- The Suspended Castle (A Philémon Adventure)
- written and illustrated by Fred
- published by Toon Books (Candlewick Press) (2015)
- Roar Score: 5/5
The Suspended Castle is the third book in the Philémon series, and it’s also (obviously) the third release in Toon Books’ English-language versions. If you’ve been reading along with the first two books, then you should already have some idea of what to expect here, in terms of tone and content.
I mean, one look at the cover is enough to tell you that you won’t be disappointed…if, that is, you came for absurd visuals and unforeseen plot twists. In short, it’s still totally insane. And an insanely good time.
As the story opens, Philémon is back home in France with Anatole (his donkey). Things are mostly normal and they’re out gathering mushrooms when they encounter Mr. Batholomew (see previous books) looking very forlorn in the woods.
Bartholomew, since being “saved” from the letter A island, has become incredibly depressed and very unhappy. He’d give anything to return to the island where everything (i.e., nothing) makes sense. So Philémon offers to help the old fellow return. However, since you can never travel to and from the islands the same way twice, he needs to inflate and walk through a giant seashell.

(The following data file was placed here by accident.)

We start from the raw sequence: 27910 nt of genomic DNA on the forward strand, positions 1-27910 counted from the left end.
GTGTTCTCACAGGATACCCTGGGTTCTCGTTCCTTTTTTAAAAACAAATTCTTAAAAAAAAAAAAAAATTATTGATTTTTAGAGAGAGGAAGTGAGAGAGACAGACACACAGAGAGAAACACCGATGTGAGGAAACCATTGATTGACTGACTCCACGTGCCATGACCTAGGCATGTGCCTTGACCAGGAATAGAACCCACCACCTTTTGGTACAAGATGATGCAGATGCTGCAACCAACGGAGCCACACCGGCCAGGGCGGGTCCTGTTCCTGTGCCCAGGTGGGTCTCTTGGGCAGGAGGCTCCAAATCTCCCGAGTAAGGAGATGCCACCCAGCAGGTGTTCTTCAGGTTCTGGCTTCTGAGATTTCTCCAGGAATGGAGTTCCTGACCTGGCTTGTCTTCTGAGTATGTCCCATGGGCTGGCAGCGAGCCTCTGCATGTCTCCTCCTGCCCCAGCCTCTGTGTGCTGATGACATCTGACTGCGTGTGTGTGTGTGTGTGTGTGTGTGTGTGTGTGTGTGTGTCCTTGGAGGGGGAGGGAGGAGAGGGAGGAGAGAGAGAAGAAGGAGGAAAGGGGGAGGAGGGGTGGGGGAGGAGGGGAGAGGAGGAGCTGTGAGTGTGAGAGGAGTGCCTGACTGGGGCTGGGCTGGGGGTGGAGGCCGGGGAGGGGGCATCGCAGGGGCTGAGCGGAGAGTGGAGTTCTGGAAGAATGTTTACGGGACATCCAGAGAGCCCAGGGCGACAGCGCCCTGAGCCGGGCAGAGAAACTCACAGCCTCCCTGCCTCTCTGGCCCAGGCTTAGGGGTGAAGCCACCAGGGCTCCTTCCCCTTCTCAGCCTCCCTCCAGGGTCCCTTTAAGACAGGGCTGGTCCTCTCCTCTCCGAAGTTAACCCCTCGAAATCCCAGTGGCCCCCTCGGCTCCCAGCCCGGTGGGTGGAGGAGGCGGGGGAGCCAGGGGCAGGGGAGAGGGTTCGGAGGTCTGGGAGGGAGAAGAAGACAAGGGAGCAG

Well, Philémon of course gets trapped inside the shell, and the two are whisked back to the islands. But instead of the A, they end up on the dot of the i. (Remember, these islands spell out the words Atlantic Ocean.)
A sequence of ridiculous, absurd, and illogical adventures follow. And it’s great. They enter an owl lighthouse, walk along a beam of light, travel via psychedelic whale submarine, become involved in a mutiny, and battle off marauding pelicans. And that’s all before they find the titular suspended castle.
As usual, Toon Books includes a brief appendix with some factual information tied to themes and settings explored in the book. Here, we learn a bit about whaling, the Paris metro, lighthouses, and how Philémon connects to both Franz Kafka and Hayao Miyazaki.
With The Suspended Castle, we’re now three books in to the nearly indescribable Philémon series, and I’m still loving every page. Kudos to Toon Books for finally bringing these stories to an English-speaking audience. I’m eagerly awaiting the next installment, The Impossible Voyage.
(Disclosure: Toon Books provided me with a review copy of this book. All opinions remain my own.)